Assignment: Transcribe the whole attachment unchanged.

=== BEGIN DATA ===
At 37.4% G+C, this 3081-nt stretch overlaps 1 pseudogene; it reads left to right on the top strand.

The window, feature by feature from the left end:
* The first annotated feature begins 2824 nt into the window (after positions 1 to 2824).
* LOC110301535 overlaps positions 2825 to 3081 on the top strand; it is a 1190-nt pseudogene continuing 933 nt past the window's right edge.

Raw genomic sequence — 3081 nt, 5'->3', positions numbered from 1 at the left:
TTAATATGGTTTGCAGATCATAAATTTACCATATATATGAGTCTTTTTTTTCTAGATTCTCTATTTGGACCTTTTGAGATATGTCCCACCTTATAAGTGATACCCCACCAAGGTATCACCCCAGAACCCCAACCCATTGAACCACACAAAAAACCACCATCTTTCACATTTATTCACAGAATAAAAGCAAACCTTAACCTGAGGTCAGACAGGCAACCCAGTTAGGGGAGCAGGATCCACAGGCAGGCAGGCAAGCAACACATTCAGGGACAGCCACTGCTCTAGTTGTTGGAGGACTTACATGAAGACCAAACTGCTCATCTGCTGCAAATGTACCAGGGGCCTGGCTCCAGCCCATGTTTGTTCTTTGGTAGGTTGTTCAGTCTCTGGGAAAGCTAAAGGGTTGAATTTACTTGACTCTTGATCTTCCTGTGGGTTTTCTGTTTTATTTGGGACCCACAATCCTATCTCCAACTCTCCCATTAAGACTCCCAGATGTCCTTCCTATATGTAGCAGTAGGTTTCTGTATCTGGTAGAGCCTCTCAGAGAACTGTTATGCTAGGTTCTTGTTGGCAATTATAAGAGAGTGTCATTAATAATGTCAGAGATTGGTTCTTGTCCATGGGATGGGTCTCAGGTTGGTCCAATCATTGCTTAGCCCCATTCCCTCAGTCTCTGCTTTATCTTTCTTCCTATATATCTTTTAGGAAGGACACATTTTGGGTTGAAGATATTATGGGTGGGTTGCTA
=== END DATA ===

At 37.4% G+C, this 3081-nt stretch overlaps 1 pseudogene; it reads left to right on the top strand.

The window, feature by feature from the left end:
* The first annotated feature begins 2824 nt into the window (after positions 1 to 2824).
* LOC110301535 overlaps positions 2825 to 3081 on the top strand; it is a 1190-nt pseudogene continuing 933 nt past the window's right edge.

Raw genomic sequence — 3081 nt, 5'->3', positions numbered from 1 at the left:
TTAATATGGTTTGCAGATCATAAATTTACCATATATATGAGTCTTTTTTTTCTAGATTCTCTATTTGGACCTTTTGAGATATGTCCCACCTTATAAGTGATACCCCACCAAGGTATCACCCCAGAACCCCAACCCATTGAACCACACAAAAAACCACCATCTTTCACATTTATTCACAGAATAAAAGCAAACCTTAACCTGAGGTCAGACAGGCAACCCAGTTAGGGGAGCAGGATCCACAGGCAGGCAGGCAAGCAACACATTCAGGGACAGCCACTGCTCTAGTTGTTGGAGGACTTACATGAAGACCAAACTGCTCATCTGCTGCAAATGTACCAGGGGCCTGGCTCCAGCCCATGTTTGTTCTTTGGTAGGTTGTTCAGTCTCTGGGAAAGCTAAAGGGTTGAATTTACTTGACTCTTGATCTTCCTGTGGGTTTTCTGTTTTATTTGGGACCCACAATCCTATCTCCAACTCTCCCATTAAGACTCCCAGATGTCCTTCCTATATGTAGCAGTAGGTTTCTGTATCTGGTAGAGCCTCTCAGAGAACTGTTATGCTAGGTTCTTGTTGGCAATTATAAGAGAGTGTCATTAATAATGTCAGAGATTGGTTCTTGTCCATGGGATGGGTCTCAGGTTGGTCCAATCATTGCTTAGCCCCATTCCCTCAGTCTCTGCTTTATCTTTCTTCCTATATATCTTTTAGGAAGGACACATTTTGGGTTGAAGATATTATGGGTGGGTTGCTA